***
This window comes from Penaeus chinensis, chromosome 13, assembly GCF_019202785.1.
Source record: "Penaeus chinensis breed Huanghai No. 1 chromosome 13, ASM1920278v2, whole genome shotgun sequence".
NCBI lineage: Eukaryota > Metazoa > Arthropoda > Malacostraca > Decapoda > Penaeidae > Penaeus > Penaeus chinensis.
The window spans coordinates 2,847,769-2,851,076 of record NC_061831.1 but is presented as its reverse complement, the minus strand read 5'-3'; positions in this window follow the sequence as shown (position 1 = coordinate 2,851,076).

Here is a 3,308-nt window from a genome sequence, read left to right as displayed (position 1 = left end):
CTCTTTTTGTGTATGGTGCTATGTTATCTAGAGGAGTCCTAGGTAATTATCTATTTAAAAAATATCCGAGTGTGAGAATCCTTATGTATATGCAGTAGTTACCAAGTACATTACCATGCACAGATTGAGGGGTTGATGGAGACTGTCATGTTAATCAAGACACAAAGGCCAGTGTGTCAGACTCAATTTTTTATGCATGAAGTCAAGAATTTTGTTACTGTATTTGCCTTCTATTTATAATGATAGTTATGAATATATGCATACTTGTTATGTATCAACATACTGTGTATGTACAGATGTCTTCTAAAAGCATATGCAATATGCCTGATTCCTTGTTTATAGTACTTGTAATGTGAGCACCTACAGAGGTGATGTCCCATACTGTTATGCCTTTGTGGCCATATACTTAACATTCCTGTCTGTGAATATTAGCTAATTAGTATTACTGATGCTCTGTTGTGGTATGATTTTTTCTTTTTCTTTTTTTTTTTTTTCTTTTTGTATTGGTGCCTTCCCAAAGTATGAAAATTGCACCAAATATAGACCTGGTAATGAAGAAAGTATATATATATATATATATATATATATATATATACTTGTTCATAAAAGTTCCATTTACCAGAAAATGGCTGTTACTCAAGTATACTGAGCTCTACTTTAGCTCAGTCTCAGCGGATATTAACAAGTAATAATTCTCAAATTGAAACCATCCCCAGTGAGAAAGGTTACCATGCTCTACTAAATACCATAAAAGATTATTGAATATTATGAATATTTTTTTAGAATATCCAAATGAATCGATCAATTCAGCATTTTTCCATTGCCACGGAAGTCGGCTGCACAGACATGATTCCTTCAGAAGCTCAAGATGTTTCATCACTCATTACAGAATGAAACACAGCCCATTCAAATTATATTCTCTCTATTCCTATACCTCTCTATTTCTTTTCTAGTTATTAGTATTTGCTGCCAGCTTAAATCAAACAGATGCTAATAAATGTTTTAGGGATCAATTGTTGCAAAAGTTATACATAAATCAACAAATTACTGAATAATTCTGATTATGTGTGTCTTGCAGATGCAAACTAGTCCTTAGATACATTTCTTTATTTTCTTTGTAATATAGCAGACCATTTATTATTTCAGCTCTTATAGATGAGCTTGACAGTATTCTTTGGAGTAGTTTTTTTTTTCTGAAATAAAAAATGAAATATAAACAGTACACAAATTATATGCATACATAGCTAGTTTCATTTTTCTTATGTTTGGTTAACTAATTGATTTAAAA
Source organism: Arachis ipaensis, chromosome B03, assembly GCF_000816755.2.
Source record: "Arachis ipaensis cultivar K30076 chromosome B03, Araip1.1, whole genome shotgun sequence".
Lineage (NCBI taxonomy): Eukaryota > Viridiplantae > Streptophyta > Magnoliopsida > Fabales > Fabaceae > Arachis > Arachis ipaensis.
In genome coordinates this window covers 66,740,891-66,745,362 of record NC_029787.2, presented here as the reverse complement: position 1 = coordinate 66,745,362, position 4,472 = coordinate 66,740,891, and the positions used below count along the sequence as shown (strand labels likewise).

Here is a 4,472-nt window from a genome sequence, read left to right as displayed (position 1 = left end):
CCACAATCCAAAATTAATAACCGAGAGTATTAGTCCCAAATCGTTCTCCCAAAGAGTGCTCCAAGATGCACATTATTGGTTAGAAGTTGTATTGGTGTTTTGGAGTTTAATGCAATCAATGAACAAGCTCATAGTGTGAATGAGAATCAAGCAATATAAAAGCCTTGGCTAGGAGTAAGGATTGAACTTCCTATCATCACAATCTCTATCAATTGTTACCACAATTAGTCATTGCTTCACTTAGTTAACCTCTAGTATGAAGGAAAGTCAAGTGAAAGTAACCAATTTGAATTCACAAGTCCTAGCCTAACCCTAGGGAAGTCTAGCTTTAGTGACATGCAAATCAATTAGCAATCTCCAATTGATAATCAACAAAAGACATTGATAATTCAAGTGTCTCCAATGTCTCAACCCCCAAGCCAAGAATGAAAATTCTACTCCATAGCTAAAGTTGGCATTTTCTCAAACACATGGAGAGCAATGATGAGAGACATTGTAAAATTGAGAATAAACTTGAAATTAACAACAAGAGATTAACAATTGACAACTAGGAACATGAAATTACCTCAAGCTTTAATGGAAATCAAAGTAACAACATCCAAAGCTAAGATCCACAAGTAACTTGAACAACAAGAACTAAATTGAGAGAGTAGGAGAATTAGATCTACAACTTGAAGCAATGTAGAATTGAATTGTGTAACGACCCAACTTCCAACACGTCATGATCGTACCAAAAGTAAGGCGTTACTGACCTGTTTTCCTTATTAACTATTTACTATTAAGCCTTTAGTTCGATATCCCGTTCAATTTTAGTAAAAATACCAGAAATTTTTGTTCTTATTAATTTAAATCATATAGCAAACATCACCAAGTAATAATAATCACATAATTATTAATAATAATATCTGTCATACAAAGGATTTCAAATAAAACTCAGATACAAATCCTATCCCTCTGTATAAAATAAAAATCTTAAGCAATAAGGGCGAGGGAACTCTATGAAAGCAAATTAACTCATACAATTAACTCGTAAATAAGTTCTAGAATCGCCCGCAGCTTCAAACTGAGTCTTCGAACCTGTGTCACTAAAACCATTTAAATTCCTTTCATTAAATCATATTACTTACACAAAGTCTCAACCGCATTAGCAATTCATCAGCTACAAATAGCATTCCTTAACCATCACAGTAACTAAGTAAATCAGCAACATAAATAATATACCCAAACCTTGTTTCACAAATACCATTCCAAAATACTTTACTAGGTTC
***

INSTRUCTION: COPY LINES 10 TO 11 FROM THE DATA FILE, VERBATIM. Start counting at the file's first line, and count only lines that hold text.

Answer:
In genome coordinates this window covers 66,740,891-66,745,362 of record NC_029787.2, presented here as the reverse complement: position 1 = coordinate 66,745,362, position 4,472 = coordinate 66,740,891, and the positions used below count along the sequence as shown (strand labels likewise).

Here is a 4,472-nt window from a genome sequence, read left to right as displayed (position 1 = left end):